US hedge fund activist Elliott said Friday that it will vote against Hyundai Motor Group‘s corporate governance reform scheme, raising concerns over the fund agitating foreign shareholders who hold nearly half of the shares in the group’s affiliates ahead of a major vote planned later this month.
The nation’s second-largest conglomerate plans to simplify its complex ownership structure. In March, the group said it will spin off Hyundai Mobis’ lucrative after-sales and module division and merge them with Hyundai Glovis. The plan will be put to a shareholder vote on May 29.
Hyundai Motor`s head office in Seoul (Korea Herald file photo)
Finalizing its opposition, Elliott said in a statement that Hyundai’s plan lacks a business rationale, is unfair to all shareholders and fails to improve shareholder returns.
The plan was “based on flawed assumptions” and played down Hyundai’s recent efforts of buying back and cancelling shares, saying they were not enough.
“More significant measures are needed to address the long-unresolved issues at the group that have led to significant valuation discounts and underperformance at Hyundai Mobis, Hyundai Motor and Kia,” Elliott said, urging the company’s shareholders to vote against the plan too.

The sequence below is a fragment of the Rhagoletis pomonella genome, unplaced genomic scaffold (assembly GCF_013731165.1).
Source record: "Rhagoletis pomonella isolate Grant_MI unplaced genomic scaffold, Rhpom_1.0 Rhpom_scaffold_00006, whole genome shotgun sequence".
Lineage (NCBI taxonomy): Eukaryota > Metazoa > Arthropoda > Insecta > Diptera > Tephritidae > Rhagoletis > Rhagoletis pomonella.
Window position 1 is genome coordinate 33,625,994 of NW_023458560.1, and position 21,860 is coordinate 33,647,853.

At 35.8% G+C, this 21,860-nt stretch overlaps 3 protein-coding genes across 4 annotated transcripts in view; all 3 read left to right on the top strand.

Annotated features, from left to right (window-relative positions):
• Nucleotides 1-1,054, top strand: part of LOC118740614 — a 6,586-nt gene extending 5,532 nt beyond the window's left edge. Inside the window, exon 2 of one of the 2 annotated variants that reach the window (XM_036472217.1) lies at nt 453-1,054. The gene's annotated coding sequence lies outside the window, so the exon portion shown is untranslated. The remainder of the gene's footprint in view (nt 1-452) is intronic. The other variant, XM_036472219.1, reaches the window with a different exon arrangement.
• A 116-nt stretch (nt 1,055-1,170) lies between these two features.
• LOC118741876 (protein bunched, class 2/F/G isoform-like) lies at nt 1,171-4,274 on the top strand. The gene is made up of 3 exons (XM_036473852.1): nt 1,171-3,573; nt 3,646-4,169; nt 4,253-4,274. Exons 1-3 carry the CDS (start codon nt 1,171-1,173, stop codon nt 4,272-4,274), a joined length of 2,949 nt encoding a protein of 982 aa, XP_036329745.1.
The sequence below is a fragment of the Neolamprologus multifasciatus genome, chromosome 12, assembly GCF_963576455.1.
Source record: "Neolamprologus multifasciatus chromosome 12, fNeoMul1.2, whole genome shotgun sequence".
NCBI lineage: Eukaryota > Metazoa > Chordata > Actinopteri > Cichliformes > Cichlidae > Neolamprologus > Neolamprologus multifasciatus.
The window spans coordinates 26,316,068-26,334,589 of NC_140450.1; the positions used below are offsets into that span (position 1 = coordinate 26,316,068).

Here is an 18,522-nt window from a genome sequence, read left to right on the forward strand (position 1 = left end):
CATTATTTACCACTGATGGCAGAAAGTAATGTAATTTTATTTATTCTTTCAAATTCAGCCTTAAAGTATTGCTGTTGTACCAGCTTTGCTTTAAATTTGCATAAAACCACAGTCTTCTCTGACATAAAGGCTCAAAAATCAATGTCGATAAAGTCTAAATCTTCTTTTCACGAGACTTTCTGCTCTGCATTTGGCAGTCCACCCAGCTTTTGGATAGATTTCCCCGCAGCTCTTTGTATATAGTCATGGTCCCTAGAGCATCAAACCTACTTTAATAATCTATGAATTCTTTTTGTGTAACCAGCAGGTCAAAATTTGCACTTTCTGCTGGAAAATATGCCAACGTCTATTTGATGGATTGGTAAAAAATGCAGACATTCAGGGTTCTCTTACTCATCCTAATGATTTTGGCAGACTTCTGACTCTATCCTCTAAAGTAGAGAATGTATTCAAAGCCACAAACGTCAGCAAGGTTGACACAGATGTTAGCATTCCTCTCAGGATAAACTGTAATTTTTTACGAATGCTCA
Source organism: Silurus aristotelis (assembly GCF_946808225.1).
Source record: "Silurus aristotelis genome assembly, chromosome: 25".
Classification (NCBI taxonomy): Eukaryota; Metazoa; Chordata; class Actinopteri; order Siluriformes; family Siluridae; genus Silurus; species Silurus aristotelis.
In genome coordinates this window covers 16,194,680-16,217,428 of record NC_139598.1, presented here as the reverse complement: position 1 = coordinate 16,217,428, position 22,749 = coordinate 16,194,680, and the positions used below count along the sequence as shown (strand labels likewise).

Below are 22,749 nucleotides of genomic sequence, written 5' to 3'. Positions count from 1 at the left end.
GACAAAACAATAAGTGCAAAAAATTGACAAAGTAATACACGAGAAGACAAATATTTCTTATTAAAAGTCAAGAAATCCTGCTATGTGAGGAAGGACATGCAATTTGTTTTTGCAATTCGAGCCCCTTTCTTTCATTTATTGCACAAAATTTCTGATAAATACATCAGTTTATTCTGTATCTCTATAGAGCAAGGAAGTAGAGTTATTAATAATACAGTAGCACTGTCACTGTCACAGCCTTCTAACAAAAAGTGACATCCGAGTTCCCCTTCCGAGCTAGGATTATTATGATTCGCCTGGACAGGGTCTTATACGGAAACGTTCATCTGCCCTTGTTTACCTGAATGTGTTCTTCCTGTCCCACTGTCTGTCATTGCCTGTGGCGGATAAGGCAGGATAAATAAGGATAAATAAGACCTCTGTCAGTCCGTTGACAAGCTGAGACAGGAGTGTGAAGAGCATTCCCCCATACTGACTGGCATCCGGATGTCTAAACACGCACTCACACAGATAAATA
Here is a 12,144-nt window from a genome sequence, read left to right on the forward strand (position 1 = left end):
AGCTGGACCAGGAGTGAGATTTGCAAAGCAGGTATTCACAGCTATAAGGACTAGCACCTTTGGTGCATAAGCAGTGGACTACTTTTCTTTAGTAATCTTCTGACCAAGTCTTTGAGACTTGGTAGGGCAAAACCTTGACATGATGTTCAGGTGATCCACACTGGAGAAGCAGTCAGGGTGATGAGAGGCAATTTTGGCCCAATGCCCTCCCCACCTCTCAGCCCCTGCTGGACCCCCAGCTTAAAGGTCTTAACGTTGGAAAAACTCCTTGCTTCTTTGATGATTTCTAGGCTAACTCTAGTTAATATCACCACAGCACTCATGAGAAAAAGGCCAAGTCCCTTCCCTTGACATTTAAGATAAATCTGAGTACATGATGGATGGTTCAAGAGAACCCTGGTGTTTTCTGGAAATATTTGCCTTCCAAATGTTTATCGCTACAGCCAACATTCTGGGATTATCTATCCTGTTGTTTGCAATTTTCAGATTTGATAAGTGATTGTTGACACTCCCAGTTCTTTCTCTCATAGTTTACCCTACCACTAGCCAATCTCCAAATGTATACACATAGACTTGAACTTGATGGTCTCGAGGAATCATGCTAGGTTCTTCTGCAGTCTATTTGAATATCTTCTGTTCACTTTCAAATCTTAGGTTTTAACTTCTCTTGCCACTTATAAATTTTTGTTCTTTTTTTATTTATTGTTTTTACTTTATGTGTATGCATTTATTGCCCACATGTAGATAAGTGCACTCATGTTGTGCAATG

In response, Hyundai Motor Group said it is difficult to take Elliott’s proposal saying that such an idea of adopting a holding company structure hurts the company’s business competitiveness.
The US fund raising the red flag was widely seen as adding pressure on the carmaker and also raising tension in the market which already went through Elliott’s aggressive actions on Korean chaebol and is aware of its impact.
On the same day, Elliott demanded the South Korean government to pay 710 billion won ($664 million) in compensation, claiming that an approval by the state-run pension fund on the 2015 merger between two Samsung affiliates has triggered a substantial damage to investors.
Hostile demands appear to have been sent to Hyundai and the government at the same time to maximize the pressure on the carmaker. Elliott holds around 1.5 percent in each affiliates -- Hyundai Motor, Kia and Mobis. The fund‘s ownership in Hyundai is valued at $1 billion.
Despite its relatively insignificant portion of shares, insiders inclined to the interests of Hyundai Motor Group expressed concerns over Elliott‘s attempt to win other shareholders -- including foreign institutional investors and the National Pension Fund -- over its court.
Local experts, however, played down Elliott’s move, saying that Hyundai‘s reform plan is different from Samsung case three years ago.
“I don’t think major shareholders like NPS will be swayed by Elliott and move in favor of the fund‘s plan,“ said Park Ju-gun, head of CEOScore, a local corporate tracker. “Elliott’s proposal of adopting a holding company structure is not advantageous to all, but is designed to make profit to itself only,” he said.
Last month, the fund demanded the group merge Hyundai Motor and Hyundai Mobis and turn them into a holding company. It also urged to cancel current and future treasury shares, pay 50 percent of net income in dividends, and appoint three new independent board members.
By Cho Chung-un (firstname.lastname@example.org